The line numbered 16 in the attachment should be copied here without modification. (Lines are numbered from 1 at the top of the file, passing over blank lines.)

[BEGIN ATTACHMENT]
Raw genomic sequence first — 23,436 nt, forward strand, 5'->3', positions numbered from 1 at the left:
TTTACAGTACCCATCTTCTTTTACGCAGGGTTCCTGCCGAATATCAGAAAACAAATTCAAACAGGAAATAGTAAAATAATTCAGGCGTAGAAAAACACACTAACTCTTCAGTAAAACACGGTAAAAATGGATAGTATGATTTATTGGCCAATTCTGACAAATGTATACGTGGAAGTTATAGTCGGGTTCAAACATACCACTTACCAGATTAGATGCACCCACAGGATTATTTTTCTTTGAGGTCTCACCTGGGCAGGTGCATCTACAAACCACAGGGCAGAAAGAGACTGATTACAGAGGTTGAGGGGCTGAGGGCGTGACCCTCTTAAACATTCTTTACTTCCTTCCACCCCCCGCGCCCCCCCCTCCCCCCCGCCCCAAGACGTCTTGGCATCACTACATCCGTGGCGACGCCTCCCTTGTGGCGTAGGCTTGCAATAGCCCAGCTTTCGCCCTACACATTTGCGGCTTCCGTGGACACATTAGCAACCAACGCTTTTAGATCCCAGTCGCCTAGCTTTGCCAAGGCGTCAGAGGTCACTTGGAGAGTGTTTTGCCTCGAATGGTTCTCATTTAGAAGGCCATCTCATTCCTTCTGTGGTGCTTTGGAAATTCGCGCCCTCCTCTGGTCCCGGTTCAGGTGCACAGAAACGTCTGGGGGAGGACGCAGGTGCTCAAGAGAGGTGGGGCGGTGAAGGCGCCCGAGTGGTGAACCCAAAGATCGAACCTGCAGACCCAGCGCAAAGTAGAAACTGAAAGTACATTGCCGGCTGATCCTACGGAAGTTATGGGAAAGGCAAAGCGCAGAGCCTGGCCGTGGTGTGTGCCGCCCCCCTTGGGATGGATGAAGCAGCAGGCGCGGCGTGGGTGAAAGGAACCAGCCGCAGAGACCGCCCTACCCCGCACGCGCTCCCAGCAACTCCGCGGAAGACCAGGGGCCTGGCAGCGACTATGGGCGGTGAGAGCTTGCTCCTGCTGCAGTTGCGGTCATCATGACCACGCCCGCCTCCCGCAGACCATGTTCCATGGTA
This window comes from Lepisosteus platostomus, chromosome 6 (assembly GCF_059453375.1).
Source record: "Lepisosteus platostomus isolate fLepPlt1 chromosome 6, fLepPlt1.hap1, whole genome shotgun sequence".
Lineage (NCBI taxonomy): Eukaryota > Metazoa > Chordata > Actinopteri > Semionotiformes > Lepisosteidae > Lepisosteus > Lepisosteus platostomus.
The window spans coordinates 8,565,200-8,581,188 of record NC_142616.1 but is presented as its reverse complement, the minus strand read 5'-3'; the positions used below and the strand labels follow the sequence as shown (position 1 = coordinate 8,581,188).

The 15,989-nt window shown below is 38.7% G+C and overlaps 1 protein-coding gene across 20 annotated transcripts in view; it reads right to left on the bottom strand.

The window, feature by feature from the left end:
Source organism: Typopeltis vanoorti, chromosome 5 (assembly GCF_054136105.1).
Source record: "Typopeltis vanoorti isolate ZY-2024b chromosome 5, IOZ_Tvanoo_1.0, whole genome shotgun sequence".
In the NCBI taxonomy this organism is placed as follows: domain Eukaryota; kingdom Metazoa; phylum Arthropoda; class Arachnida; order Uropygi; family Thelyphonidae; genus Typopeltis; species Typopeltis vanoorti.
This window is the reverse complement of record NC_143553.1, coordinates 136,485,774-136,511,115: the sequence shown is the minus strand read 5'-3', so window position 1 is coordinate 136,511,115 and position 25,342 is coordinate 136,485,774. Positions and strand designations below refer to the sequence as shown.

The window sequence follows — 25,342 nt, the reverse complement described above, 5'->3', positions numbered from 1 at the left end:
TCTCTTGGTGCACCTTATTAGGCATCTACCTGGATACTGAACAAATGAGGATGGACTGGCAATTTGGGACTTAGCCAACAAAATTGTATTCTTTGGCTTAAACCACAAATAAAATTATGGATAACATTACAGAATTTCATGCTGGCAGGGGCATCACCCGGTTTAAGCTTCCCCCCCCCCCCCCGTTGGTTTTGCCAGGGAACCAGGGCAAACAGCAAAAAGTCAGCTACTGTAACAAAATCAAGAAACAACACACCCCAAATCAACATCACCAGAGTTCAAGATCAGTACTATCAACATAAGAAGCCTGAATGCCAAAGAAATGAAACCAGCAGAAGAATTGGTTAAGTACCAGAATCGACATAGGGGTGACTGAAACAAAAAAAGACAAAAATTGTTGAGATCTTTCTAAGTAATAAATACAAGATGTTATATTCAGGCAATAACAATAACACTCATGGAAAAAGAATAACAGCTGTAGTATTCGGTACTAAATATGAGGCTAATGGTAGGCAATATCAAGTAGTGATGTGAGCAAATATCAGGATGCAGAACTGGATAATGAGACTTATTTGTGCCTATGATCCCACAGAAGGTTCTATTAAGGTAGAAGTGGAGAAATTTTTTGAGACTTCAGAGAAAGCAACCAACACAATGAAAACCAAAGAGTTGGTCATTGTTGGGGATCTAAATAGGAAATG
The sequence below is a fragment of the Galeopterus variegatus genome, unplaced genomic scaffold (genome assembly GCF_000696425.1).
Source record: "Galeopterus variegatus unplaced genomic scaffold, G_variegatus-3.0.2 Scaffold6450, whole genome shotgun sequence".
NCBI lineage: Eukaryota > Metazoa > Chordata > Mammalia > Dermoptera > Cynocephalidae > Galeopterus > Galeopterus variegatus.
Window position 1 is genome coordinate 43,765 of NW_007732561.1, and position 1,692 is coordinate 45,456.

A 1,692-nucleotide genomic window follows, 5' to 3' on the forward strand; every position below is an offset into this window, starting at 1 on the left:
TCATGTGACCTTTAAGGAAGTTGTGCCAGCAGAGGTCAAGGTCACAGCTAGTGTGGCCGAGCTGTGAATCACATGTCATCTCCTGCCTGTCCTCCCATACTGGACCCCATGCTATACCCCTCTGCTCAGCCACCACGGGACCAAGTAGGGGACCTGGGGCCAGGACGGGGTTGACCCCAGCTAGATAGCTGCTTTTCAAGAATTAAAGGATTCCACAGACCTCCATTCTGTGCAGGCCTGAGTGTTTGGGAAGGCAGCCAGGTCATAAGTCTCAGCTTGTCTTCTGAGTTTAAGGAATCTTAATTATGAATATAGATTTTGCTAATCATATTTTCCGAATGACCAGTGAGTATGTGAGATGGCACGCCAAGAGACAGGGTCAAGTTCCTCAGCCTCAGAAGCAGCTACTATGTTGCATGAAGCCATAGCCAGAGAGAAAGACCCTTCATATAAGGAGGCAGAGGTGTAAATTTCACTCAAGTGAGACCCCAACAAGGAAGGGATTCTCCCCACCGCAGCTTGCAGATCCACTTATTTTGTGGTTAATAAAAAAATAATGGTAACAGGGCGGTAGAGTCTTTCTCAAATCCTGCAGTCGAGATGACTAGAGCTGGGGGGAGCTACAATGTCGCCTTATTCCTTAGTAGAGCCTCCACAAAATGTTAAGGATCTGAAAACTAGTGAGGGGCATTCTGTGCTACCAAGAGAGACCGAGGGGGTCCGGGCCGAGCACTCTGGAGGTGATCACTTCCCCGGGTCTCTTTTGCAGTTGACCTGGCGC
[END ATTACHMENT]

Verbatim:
Source record: "Galeopterus variegatus unplaced genomic scaffold, G_variegatus-3.0.2 Scaffold6450, whole genome shotgun sequence".